"The vision of the game of a soccer player is the ability to correctly see the space, the teammates' movements and opponents, and to choose the best option between several possibilities."
Many of us now equate football with taking pictures, and solving a series of problems. You look, you scan, you decide. Perhaps the master of this is Xavi Hernandez, although there are many to come through Barcelona who could also be considered masters.
I've said it for years, but if I could force kids to watch a football video, I'd have them strapped in, eyes glued open, watching this video. Copyright laws aren't allowing me to post it here. It's all about Xavi's passing and receiving. 8 Xavi Rules. Totally worth your time.
At the TOVO Institute, just a little up the road from me here in Barcelona, this is the model they use for the cognitive process.
Gather information - decipher information - decide upon an action - hide your intention - do the thing - gather feedback. Fairly simple, right? In order to develop top players, we have to create top problem solvers. Humans love solving problems (apart from racism, disease, war, poverty, inequality, sexism, homophobia, climate change - we allow these problems to continue as long as we're not the ones suffering from them). Many of our favourite activities require some kind of problem-solution type interaction. Football is no different. How can I keep the ball? How can I transfer the ball to a teammate in a better position? How can I move the opponent out of the way to create more space? We get brief moments of joy when we successfully navigate these little problems by applying useful solutions.
Create Problem Solvers
In order to create these top problem solvers, we need to provide them with lots of problems. Ha. Many might have expected me to suggest we need to provide them with lots of solutions. No. That's what they did to many of us in school; the regurgitation of facts. A little knowledge is great. Even more knowledge is greater. But it's how we apply that knowledge. We need to create situations for our players to experience that have to be rich in visual cues and situations that are present within the real game of football. Over time, players become quicker at gathering that information, deciphering that information, and start to make better decisions. They begin to become better at honing in on the specifics.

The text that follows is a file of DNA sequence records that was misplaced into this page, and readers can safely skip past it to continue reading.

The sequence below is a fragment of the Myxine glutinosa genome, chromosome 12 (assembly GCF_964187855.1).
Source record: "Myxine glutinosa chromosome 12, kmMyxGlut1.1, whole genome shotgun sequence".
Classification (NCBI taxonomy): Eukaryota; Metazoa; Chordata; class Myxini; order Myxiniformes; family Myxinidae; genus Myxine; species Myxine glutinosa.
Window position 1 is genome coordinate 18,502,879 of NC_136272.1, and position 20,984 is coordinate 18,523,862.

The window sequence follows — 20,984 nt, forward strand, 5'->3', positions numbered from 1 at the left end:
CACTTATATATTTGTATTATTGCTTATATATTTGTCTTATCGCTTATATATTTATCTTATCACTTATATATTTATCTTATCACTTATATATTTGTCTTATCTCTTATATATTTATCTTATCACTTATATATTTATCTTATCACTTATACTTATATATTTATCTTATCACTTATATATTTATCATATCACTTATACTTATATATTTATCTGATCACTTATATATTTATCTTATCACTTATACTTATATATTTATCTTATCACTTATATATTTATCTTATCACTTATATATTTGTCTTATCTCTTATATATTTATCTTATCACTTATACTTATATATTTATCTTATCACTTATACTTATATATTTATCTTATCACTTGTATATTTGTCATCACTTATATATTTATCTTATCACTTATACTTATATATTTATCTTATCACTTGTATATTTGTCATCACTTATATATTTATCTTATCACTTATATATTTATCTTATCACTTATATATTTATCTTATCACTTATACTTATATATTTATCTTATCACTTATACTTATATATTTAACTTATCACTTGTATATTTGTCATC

We've all seen pictures of Messi that look like this. Here's how it would look to us in that situation.
Here's how it looks to him.
Some of you may think that you can't train that sort of thing. It's just natural. I think that's utter bollocks. In what part of the human evolutionary process would any human develop the specific ability to successfully navigate a team of international quality defenders with a ball at their feet? Remember that ability is incredibly task specific. So, be a defeatist, and believe that you can't train it. Okay. But you can certainly put them in situations where they experience it. The more you do that, the better they will become at assessing problems, recognising solutions, and solving the situations posed to them.
As you can see, Messi has had a lot of relevant experience.
You get the idea. The point is, he's experienced this situation thousands of times.
This is why we need to utilise representative task design when creating our sessions. Will the players face the problems we want them to solve? Are the right angles, distances, opponents, "pictures" present in the activity? Through our constraints, we can manipulate the; space, task, equipment, and people.
Space: What is the shape/size of the area? Task: What are we asking them to do? How are we rewarding it?
Equipment: What size target, ball, or other pieces of equipment are we using?